In my recent conversation with security journalist and blogger George Hulme, we discussed a number of technology trends currently disrupting enterprises, including the accelerating adoption of enterprise software-as-a-service applications, mobile devices, cloud storage, and collaborative tools. Specifically, we spoke about the fact that much of this adoption occurs without the knowledge and the control of traditional security and IT teams.
In this post, I’d like to go a little deeper into what’s behind these trends and explore how identity governance can help mitigate the risks associated with them.
These key trends are driving an outbreak of new applications and technology in the enterprise. Employees want to be as productive as possible and get their work done as quickly as possible. This often means procuring the applications and cloud services they need directly, without any guidance from IT or the knowledge of security teams. In many organizations, because convenience is a higher priority than control, it’s safe to assume that many of these cloud applications and services are brought into the enterprise without the same level of scrutiny that was typical of pre-cloud era applications. Business owners often aren’t willing to wait on IT when they can purchase a “helpful” application on their corporate credit card.
I believe there are a number of reasons why these technology trends are not going to slow down anytime soon. For starters, there’s a low barrier to entry for enterprise employees to procure these cloud services because they do not require a large capital expenditure budget approval; indeed, in many cases, they are so inexpensive that these expenditures are completely invisible in a lot of organizations. Although the organization may not see it, all of these IT costs are buried under the surface throughout the organization and “hidden in plain sight” within expense accounts.
Of course, this behavior creates significant risks for any organization. The most pronounced is the organization’s noticeable loss of visibility and oversight into these applications and their data. Organizations don’t know where their data resides, who can access that data, who has accessed that data, or even the level of sensitivity or value of the data that’s “out there.”
We identified these challenges, associated with both data and applications, as two of our three New Frontiers in Identity Governance. Furthermore, the rapid adoption of cloud services has also helped fuel the boom of unstructured data because so much data is stored and consumed on collaboration platforms such as SharePoint or on cloud storage platforms such as Dropbox and Box.net.
So, how can enterprises obtain a better level of control? Organizations essentially have two approaches they can take in an attempt to gain governance over their applications and data. To use an old metaphor, they can either lean more toward using a stick or a carrot as a way to gain more visibility and control over applications and data.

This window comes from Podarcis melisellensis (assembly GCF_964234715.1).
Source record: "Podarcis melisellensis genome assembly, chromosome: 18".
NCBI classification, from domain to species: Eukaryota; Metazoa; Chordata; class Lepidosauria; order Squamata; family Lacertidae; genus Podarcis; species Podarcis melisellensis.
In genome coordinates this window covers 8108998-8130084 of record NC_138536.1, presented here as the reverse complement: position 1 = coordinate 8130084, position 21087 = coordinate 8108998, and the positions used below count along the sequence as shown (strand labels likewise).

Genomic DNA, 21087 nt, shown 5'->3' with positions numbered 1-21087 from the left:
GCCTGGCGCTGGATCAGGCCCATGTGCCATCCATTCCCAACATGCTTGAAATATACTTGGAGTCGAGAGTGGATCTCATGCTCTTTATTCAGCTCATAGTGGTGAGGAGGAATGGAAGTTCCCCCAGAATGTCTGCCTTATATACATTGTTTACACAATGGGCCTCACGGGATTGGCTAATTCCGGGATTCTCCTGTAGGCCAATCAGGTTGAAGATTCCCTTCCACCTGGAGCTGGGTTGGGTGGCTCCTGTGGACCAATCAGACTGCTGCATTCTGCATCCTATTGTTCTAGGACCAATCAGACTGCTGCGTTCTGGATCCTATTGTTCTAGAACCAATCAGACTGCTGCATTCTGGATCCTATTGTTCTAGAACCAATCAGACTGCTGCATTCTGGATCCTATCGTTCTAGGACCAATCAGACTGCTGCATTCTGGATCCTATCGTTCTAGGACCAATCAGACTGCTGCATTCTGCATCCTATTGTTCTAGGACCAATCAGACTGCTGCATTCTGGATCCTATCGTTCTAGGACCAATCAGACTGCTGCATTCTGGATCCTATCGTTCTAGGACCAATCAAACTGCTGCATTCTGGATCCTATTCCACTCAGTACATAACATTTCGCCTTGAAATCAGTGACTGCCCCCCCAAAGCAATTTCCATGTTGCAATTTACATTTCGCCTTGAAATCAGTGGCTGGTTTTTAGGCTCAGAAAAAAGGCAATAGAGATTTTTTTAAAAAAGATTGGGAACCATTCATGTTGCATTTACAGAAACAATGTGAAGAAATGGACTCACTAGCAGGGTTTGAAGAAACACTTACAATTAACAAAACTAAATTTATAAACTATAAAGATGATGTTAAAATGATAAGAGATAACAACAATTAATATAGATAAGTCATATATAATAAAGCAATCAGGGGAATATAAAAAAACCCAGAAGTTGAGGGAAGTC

When using a stick approach, organizations might attempt to take a firm level of control and permit access to only IT-approved cloud services. IT can enforce their policies by monitoring employees’ access and blocking any unauthorized access, as necessary. While these organizations may achieve some level of success by forcing their staff to adhere to the policy and always work through IT to get the resources they need, it’s unlikely that this approach will fly in many organizations, due to the pressure the business owners feel to move quickly to stay competitive.
An alternative, more “carrot-like” approach may be more realistic and constructive. Organizations can monitor their environments and identify the applications and cloud services staff are actually using. As they identify which applications are running in their environment, they can then bring those applications under the fold of their centralized IT control mechanisms. This way, the applications employees want to use will be allowed, and IT and security teams will gain the visibility they need. As a bonus, the organization will likely remain productive and innovative, as it’s always true that those on the front lines tend to have the best grasp of the right tools for the job.
As organizations adopt these new technologies, while trying to maintain control, it’s critical to bring all of these new applications into the organization’s identity governance program. This makes for not only a happier and more productive workforce, but also a more secure and compliant one: Employees get to use the tools that help them do their best work, while ensuring that all of the security and compliance benefits provided by identity governance are in place.